Over 300 people interested in Ghana congregated on December 21st at the Meltwater Entrepreneurial School of Technology (MEST) premises to exchange ideas and learn from each other. BarCamp Ghana 09 was themed "Leadership for our times - cultivating change makers" and the event was centered around youth creating and making change and setting up themselves to lead, be innovate and entrepreneurial now. The event run from 9am past 7pm and was free for all attendees. Breakfast, lunch, and drinks were all provided at no cost to attendees. A BarCamp Ghana 09 Tshirt made to show appreciation to our sponsors and provide a long-lasting souvenir from the event was sold to attendees at 5 Ghana Cedis.
On July 11, around 12:40pm GMT, I was rounding off a night of partying in Las Vegas. To me, life was good. What was I missing? Barack Obama's address to the Ghanaian Parliament in Accra. Obama is building a legacy of great speeches and this was also bound to be a historic one. Hussein did not disappoint. He was speaking the capacity as the 'leader of the free world' and president of the great US of A. As I read the speech more carefully today, I felt America's first Black president seemed to be speaking for Africans and Africa, even more than for America. He did show a lot of tough love to Africa in there but his tone was one of - this is what Africa needs and desires, this is the way 'we can do it', and this is the way the rest of the world (America, etc) should help. Obama has some Africa in him and for those of us Africans who wondered how much help he'll be to us, I believe we should sleep well at night because he does mean business.
I haven't followed Barack Obama much since he became the US president but ever since news broke of his impending visit to Ghana July 10-11, I've become a little more attentive. I hear he will be giving a speech at the Independence Square for which Ghanaians from all walks of lie could go see him speak. Obama is noted for great speeches and I believe we have another one coming up, after his stirring speech at the American University of Cairo earlier this year.
Recently, he sat down with journalists from AllAfrica.com to talk about his visit to Ghana. Ghana is seen as one of the shining stars on the continent and it's easy to see why it would be chosen. It is also a leader in the Pan-African movement, with events like Panafest. President Kuffour also built great ties with Bush's America and the ties will continue with Obama-Mills. Barack Obama is believed to be visiting the Central Region during his short stay in Ghana, probably touring the slave castles there and learning about some more Black history.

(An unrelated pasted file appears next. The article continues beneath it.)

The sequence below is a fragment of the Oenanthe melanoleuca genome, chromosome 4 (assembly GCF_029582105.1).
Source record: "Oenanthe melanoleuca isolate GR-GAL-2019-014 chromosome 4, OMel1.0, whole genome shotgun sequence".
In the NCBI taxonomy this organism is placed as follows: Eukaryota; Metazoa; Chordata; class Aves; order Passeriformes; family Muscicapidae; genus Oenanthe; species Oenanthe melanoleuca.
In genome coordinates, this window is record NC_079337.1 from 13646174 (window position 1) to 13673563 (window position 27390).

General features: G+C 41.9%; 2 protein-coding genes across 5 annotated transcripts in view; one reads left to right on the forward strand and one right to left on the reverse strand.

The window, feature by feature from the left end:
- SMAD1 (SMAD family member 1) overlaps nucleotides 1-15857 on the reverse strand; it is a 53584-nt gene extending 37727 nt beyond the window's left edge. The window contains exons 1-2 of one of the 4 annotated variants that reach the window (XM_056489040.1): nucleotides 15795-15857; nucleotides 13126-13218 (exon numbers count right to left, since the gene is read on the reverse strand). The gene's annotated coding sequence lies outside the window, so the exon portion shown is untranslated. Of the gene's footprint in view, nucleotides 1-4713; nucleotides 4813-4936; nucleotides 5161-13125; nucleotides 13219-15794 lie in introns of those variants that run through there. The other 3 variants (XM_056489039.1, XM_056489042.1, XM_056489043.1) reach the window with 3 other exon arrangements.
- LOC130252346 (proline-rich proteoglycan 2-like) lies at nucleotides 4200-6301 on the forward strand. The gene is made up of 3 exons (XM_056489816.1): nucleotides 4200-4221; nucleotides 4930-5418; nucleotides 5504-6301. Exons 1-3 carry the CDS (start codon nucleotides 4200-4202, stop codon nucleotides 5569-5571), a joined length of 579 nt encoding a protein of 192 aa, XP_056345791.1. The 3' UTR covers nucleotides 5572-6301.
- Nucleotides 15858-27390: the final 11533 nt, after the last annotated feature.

...Sounds on da ground and seens on the see-ins
I was at the recent Harvard African Business Conference. Why did I go? I went just because it was an African business conference and I had been attending as long as I knew it existed. I went because credit is crunching and it would be nice to pay some more attention to what I could do back home and it became absolutely necessary. I went to network and identify partners for various undertakings in the future. I went to identify the leaders of the future as well. As you know, most of our African presidents are not the best people to write home about, especially with Barack Obama front and center in leadership chatter. A-Plus chastised a whole lot of African presidents in his 'A Letter to the West' song, likening their reigns to horror movies. One president who is turning his own horror movie story into a feel-good one is Rwanda’s Paul Kagame. In fact, this last weekend has made me a huge fan of his. People, Obama is not ours but we may have one ourselves, and he’s called Paul Kagame.
It's been two weeks since my last post. I didn't see this silence coming when I started blogging. But what you should know is, I got stories, lots of stories. Last Thursday, I attended a meeting regarding a new NGO set-up to raise funds for students in one district in Kenya. One of the founders has been my Swahili tutor for two quarters. To show that I belonged, I started speaking the little Swahili I knew to whoever would listen. "Why are you studying Kiswahili?" This is the question other people at the meeting asked me. I responded "Marafiki zangu 'plenty' wanatoka Afrika Mashariki" which means 'a lot of my friends are from East Africa'. My Swahili tutor went on to say 'This guy is a Pan-Africanist'. That is a cool thing to hear given my love for Kwame Nkrumah, but is it really a cool description? How are Pan-Africanists seen today? People blamed Nkrumah for concentrating too much on other African countries and he eventually began to alienate his own people. Will being a Pan-Africanist thread me on the same path?